Childhood perceptions of conflict affect us all our lives. Reflecting on them without judgement enables us to begin to see conflict as a friend.
All of us have a conflict history. The roots of our conflict come from our own experience of it. They started growing in utero when we sensed our mother’s heartbeat speed up as she faced things she struggled with. This continued into our childhood as we found ourselves wanting to be ‘this’ yet having to be ‘that’. Continue reading Is conflict a friend or foe?
All of us have been taught how to be skilled in our profession, yet for the most part we haven’t perfected the most important art – the one for which we were all created – that is how to really connect in love with others. In essence we are all creatures of relationship and we need to be and to assert our real selves with conviction. Continue reading The Quality of Our Connections
The feelings that formed in us in childhood have shaped our way of being in relationships. Now, as adults, we still carry that initial trigger event. As vulnerable children we’ve all struggled with someone stronger than us. At that stage we didn’t know how to stand our ground against them. Continue reading Self Assertion
Most of us have been brought up to please others, often at the expense of our real feelings. Within us all lies our deepest fear, that of rejection. We know all to well what our society sees as acceptable and what is deemed unacceptable. This can cause us to play a game to fit in at all costs. Continue reading Can we express our real selves to each other?
Knowing when to assert and when to yield
The first word breathed into our being was God’s, “BE”. Each of us was made with so much love and intentionality. God now looks at each of us with joy and says, “Be fully your unique self”, “Step by step become more yourself” and, “Be not afraid”. We need to take His word in for it to become flesh in us. So when God says, “Be angry, but sin not” He’s aware of the enormous potential we carry. We more often see anger as a slippery slope but God sees that our authentic anger can be transformative. Continue reading Good expressions of anger
Where do our angry responses originate? Our eruptions are an outflow of what we’re already carrying inside ourselves. We’ve each formed habits of trying to manage our reality when we’re pushed out of shape, and these patterns which we typically used formed around our early experiences. The feelings we had when there was a power imbalance when we were little are still with us, and are part of our identity. So when something comes up that doesn’t sit well with us, we will follow our usual tendency of either withdrawing or moving towards the situation. Continue reading Firming up the marshes, breaking down the rocks, on the road to life-giving anger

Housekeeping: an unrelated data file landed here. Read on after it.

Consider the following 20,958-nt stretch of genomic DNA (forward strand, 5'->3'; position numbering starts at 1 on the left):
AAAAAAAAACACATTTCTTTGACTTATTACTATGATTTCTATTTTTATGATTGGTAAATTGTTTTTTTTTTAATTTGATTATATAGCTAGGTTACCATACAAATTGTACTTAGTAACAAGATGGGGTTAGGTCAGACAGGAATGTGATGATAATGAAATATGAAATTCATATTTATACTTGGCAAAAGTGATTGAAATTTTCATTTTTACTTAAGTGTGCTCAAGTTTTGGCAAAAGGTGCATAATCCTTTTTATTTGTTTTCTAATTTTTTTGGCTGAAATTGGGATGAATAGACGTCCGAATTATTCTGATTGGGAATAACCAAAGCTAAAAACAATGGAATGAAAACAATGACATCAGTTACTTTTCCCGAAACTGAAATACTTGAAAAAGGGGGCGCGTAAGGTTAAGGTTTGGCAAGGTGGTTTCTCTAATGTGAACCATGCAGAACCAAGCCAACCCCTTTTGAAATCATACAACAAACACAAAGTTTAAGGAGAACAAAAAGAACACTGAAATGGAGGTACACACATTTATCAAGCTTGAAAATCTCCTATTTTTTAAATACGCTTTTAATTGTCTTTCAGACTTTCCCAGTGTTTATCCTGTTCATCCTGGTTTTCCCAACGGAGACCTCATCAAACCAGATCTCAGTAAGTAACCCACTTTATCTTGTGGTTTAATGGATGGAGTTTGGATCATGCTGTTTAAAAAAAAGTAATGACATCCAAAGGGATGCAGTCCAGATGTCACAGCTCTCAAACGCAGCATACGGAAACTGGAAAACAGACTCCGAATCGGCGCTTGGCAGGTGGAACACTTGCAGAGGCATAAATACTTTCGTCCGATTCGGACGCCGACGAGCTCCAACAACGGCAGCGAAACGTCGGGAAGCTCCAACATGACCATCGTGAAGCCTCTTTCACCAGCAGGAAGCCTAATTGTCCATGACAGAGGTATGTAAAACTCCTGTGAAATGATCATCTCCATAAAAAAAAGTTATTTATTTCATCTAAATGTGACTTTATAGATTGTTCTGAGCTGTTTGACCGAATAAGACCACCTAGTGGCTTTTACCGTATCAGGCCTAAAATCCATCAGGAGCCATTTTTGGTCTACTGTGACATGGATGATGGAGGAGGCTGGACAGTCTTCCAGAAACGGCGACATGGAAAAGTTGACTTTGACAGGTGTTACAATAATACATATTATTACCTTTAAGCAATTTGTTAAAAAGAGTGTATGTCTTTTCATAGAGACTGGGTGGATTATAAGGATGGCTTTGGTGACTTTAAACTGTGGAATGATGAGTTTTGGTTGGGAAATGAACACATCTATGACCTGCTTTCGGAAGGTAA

How did it start?
Our experiences under the age of three gave us emotions from which we made assumptions about our world. Around us were others that modelled what permissible behaviour was, but often what they said we must do was idealized and different from what they did themselves. We tested life out for ourselves reinforcing learnt patterns into the foundation of our being. So our practiced behaviour became our way of engaging with reality. Continue reading Our Journey of Anger
Most of us struggle with anger in one way or another. Anger is a force for enormous change and is meant to be a positive tool to help us live fully. We’re born into a world with conflict. Our well-learned patterns of how we respond when we’re angry are deeply rooted in us. It’s these internalized patterns that are the problem. So often, since we dislike these we try to change our behaviour, but find this very difficult to do. For our automatic, visceral reactions come from a place that is not easy to access.
Continue reading Engage with Your Anger
Daring to allow our true selves to emerge
The roots of our conflict lie inside us even though we usually think of them as something external. Actually, if we don’t have this internal conflict it is very difficult for external conflict to draw us in. Naturally conflict happens inside us as we push against things we don’t normally do or say, allowing our God-given urge to life to move us outward. We do risk a lot then, but it makes us feel alive. As adults, it’s so easy to smother this dynamic, withdraw or close down as the threat and fear around destructive conflict situations paralyzes us.
Since we’re all multi-layered beings, our true inner core has to pass through these layers in order to be seen. Our outer most fringe is our ego, our trading or measured self. Next is our story self, our memories of our joys and pains. Deeper in is our survival self that fights for our very right to exist. When we desire to move outward from our core and try to be authentic, the message gets distorted and blurred by these layers. It’s because of these that we feel vulnerable and scared to love, as the self we really are fights with the self we’ve pretended to be. The conflict we witness as a result of this isn’t the real issue, but like the ‘smoke’ that shows us what’s ‘burning’.
Continue reading Choosing to Stand
“Ring the bells that still can ring
Forget your perfect offering
There is a crack, a crack in everything
That’s how the light gets in.”
Lyrics from Leonard Cohen in his song, ‘Anthem‘
As children we let our curiosity take us into unknown places to discover more about our world. If we were given freedom to explore, we learnt to take risks, if punished, to stay within known parameters. We also watched our parents make life choices which gave us our own feelings of what was possible or not. These feelings and behaviour patterns remain deeply engrained in us and as adults we are still either more cautious or are risk takers. Continue reading Light through the Cracks